25 September 2010

Has 'Red Ed' Played the Clever Game?

If you hadn't heard, Ed Miliband has pipped his brother to the post by 50.65% to 49.35% of the rather abstract Labour vote

This is widely seen as a win for 'the left' - as David Miliband was the only notable Blairite, favoured in the polls of both Labour voters and the general public, the opposition parties will be gleeful at the prospect of Labour's so-called return to the left

Likewise the fact that this result was essentially created by the unions, mainly the ones led by Whelan and Simpson, whereas the more pragmatic Labour party members and MPs overwhelmingly backed his older brother, will reinforce the view that he is the unions' man, a vain, self-interested choice likely to lose the election four years away

But I'm left wondering, after hearing his rather blatant attempt to appeal to the right in tomorrow's Telegraph if he simply hasn't played this all rather well

Yes, the unions won it for him - but what loyalty does he now owe to them?

He espoused some more left wing policies than his brother, and the unions put their support on the one most likely to win who wasn't a Blairite, but he's now leader and he can get away with whatever he wants, if he wants to adopt the same line (which is pretty vague) as his big bro then essentially, he can - he's just played it incredibly well when David was the massive favourite throughout the race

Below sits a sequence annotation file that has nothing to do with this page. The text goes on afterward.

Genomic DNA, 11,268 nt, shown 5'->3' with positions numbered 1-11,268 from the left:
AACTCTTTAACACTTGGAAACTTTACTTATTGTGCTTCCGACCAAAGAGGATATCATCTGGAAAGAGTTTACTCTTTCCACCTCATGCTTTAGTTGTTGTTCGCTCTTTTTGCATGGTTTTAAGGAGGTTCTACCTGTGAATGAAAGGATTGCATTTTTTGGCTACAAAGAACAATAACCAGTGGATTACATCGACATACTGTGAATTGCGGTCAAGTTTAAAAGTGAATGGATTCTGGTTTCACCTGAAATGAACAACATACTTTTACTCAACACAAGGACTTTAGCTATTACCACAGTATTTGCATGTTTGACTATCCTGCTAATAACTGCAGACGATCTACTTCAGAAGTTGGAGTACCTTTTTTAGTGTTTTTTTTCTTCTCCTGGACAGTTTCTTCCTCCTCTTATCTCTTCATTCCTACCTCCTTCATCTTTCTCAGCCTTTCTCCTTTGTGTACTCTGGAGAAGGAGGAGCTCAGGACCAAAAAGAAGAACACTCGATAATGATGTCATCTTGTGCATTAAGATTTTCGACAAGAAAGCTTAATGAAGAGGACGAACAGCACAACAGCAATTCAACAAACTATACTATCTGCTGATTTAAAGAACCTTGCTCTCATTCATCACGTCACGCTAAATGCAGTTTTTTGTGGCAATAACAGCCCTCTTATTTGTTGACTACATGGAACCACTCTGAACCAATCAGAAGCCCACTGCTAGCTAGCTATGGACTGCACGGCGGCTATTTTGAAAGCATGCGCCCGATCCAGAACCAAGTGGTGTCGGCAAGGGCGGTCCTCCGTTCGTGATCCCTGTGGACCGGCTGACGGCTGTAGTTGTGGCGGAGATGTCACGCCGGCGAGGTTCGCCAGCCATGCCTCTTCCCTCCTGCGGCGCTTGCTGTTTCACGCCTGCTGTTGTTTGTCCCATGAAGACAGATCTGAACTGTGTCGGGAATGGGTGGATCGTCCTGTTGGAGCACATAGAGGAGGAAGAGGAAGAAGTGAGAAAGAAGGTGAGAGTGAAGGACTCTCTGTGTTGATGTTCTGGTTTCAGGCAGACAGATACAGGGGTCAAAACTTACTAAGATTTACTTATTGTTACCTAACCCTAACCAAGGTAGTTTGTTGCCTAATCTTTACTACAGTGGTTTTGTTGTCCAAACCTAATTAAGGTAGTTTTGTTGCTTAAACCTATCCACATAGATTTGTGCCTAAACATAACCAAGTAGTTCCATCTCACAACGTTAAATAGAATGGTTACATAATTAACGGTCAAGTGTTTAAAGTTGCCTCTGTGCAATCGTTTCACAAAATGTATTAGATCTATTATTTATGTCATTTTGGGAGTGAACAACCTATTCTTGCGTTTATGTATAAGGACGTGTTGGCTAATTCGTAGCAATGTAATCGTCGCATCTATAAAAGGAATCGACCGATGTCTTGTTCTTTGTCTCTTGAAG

He's now leader, the unions do not control the party, and nor are the unions the be-all and end-all of Labour thought - they like their symbolic victories like today, but the membership is mostly indifferent these days, and unless he's particularly weak, then there's little reason he'll be in the pocket of Whelan and co. It's a potential ploy worthy of Blair himself

That of course, doesn't mean he'll fare better than his brother, we'll never know - undoubtedly the press will make sure he is seen as a left-wing and union choice, but what this relative unknown says between now and an election may well be more important, it may be that his small stature and geeky voice cause him more harm than the tabloids could

So I'm not writing him off as the next Kinnock, just yet

(I don't think he'll win the election, I'm just going to be impressed if he has manipulated the system so well)


  1. Yes. I'll also give Ed credit for winning. It didn't look likely at the outset. I exchanged tweets with him last year, and formed the impression that he was more interested in spending all our money to save Bangladesh from drowning than tackling the equally difficult problems we face here in the UK. Sorting out the colossal mess in the UK can be swept under the carpet, but saving Bangladesh wins student votes...

  2. He's Labour - they have this weird idea about spending money they don't have

    You know when I was a student I only ever met one Labour voter, most were admittedly liberal - but that's actually diametrically opposed to socialism